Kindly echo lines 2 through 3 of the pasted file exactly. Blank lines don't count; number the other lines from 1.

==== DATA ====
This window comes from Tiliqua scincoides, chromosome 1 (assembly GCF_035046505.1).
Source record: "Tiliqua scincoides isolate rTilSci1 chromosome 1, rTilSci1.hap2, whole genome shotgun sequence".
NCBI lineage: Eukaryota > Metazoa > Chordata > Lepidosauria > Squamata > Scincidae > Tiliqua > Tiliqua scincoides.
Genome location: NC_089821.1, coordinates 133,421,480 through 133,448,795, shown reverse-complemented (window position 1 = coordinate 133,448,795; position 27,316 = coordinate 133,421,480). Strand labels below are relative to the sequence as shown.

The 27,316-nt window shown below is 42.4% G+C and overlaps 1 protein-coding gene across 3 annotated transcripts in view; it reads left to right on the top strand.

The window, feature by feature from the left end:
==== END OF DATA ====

Source record: "Tiliqua scincoides isolate rTilSci1 chromosome 1, rTilSci1.hap2, whole genome shotgun sequence".
NCBI lineage: Eukaryota > Metazoa > Chordata > Lepidosauria > Squamata > Scincidae > Tiliqua > Tiliqua scincoides.